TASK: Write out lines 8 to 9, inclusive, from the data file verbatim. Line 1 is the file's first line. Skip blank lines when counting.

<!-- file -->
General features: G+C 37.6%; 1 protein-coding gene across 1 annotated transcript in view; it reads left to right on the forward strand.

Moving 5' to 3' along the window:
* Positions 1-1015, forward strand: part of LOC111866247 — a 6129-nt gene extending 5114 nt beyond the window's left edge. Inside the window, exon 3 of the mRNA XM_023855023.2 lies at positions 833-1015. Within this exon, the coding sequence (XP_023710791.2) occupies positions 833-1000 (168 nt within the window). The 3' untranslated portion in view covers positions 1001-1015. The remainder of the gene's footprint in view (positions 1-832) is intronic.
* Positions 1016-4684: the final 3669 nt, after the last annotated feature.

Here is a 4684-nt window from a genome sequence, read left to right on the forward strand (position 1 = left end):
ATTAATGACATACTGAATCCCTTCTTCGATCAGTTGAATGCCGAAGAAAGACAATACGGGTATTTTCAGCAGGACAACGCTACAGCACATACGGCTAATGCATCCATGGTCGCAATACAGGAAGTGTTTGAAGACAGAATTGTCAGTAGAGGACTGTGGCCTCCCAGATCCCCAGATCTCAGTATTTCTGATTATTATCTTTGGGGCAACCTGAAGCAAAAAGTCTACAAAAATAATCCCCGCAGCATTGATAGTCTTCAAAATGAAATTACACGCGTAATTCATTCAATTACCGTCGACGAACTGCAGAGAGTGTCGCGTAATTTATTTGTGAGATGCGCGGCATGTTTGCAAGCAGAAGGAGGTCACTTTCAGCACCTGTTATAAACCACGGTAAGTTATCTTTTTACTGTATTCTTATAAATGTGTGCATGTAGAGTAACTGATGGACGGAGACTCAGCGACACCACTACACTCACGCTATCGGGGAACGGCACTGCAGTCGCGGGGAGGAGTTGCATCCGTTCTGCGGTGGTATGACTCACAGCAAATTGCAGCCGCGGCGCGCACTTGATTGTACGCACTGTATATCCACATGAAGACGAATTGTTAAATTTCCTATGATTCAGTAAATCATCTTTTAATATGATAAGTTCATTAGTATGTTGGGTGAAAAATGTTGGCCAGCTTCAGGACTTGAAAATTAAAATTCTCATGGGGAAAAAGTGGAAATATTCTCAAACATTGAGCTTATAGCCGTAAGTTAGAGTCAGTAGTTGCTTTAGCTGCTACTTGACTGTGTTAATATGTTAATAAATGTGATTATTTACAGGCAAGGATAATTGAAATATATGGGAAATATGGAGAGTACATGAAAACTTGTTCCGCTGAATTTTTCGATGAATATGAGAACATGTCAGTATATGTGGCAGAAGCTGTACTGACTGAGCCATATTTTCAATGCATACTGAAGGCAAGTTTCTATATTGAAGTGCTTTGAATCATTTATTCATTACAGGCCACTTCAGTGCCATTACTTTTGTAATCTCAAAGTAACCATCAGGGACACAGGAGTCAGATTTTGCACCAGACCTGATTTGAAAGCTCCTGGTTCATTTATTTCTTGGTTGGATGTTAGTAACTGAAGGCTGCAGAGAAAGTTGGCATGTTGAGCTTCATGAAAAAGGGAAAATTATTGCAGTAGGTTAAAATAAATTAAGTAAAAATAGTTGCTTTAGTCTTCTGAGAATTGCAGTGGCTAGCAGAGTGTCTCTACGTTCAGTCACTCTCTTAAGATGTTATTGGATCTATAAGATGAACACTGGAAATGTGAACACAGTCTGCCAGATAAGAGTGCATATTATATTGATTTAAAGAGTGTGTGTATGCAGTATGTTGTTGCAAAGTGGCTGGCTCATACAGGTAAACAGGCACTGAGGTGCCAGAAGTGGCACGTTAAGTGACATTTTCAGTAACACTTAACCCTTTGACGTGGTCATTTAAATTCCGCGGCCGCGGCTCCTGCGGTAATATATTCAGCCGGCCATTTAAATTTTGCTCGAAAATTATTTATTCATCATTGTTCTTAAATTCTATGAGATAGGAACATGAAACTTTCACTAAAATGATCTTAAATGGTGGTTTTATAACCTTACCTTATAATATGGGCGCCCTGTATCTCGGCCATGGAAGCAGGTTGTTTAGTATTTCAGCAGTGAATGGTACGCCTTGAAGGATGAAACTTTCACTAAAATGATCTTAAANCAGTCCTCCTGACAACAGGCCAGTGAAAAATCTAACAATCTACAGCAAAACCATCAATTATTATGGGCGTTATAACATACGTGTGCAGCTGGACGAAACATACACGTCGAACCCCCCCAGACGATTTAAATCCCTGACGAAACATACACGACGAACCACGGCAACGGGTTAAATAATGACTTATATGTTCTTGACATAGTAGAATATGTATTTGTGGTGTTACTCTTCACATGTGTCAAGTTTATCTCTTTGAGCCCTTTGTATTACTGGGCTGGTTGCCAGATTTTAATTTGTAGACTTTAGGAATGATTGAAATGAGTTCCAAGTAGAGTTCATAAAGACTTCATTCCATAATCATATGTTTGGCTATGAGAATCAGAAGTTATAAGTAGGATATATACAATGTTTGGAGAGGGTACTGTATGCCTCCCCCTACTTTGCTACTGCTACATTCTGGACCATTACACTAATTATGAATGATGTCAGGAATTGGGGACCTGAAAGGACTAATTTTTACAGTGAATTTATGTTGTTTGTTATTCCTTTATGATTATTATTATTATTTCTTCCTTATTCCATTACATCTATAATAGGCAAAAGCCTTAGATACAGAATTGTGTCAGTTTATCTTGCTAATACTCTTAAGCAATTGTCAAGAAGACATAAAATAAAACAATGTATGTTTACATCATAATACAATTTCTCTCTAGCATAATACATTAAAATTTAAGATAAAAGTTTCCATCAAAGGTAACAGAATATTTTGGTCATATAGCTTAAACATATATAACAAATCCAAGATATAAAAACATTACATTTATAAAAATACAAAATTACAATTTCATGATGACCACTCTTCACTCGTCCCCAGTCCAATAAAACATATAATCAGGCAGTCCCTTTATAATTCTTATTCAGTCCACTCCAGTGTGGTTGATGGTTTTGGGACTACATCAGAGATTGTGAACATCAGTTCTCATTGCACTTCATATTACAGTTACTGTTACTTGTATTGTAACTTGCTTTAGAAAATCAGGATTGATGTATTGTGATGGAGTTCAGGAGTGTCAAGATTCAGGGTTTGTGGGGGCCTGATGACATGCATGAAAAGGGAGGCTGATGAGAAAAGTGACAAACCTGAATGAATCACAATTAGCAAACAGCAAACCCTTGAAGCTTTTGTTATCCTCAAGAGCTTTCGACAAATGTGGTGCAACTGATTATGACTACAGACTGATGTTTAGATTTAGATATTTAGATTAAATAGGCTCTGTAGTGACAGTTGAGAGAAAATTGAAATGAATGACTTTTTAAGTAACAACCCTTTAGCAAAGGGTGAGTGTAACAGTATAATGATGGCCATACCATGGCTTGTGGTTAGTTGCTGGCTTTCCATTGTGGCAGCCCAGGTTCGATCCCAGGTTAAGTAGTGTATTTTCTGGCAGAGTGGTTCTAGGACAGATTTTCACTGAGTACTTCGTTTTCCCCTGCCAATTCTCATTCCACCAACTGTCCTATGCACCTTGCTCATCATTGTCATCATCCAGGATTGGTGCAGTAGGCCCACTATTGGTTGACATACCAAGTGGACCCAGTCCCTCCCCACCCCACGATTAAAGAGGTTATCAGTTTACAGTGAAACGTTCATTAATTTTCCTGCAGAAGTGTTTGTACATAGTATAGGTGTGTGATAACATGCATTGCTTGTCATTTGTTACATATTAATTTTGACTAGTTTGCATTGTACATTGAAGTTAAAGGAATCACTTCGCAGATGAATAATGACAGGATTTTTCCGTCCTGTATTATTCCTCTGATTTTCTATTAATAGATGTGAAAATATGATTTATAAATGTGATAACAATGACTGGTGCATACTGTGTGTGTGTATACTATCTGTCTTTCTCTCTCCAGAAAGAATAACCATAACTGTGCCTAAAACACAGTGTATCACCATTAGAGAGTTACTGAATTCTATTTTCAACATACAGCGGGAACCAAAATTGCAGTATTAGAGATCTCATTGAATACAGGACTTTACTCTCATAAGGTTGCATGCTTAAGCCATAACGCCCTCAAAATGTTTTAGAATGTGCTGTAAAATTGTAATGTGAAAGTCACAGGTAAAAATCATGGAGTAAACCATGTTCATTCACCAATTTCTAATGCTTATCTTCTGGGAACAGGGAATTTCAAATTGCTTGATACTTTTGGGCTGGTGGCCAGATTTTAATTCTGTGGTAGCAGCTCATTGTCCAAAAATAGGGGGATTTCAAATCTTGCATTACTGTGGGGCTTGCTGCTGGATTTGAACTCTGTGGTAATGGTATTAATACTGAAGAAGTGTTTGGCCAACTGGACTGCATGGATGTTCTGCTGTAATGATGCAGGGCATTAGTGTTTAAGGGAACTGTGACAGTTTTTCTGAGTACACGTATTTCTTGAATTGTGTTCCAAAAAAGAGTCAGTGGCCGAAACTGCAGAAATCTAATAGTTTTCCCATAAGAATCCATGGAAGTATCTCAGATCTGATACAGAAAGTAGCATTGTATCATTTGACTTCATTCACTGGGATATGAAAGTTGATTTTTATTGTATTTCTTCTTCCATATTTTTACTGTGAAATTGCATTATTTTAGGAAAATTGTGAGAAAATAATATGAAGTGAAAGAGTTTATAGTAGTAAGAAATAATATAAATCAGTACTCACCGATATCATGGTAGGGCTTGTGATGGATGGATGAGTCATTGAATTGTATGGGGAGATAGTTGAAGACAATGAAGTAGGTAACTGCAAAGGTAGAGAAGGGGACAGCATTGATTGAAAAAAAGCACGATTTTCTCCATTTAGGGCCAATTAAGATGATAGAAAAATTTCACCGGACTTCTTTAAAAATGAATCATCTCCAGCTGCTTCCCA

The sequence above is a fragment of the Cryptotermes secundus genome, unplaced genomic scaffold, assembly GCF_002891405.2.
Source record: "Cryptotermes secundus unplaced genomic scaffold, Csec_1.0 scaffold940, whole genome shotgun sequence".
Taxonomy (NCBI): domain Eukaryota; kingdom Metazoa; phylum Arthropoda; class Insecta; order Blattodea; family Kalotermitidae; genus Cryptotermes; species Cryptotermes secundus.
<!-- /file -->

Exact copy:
Source record: "Cryptotermes secundus unplaced genomic scaffold, Csec_1.0 scaffold940, whole genome shotgun sequence".
Taxonomy (NCBI): domain Eukaryota; kingdom Metazoa; phylum Arthropoda; class Insecta; order Blattodea; family Kalotermitidae; genus Cryptotermes; species Cryptotermes secundus.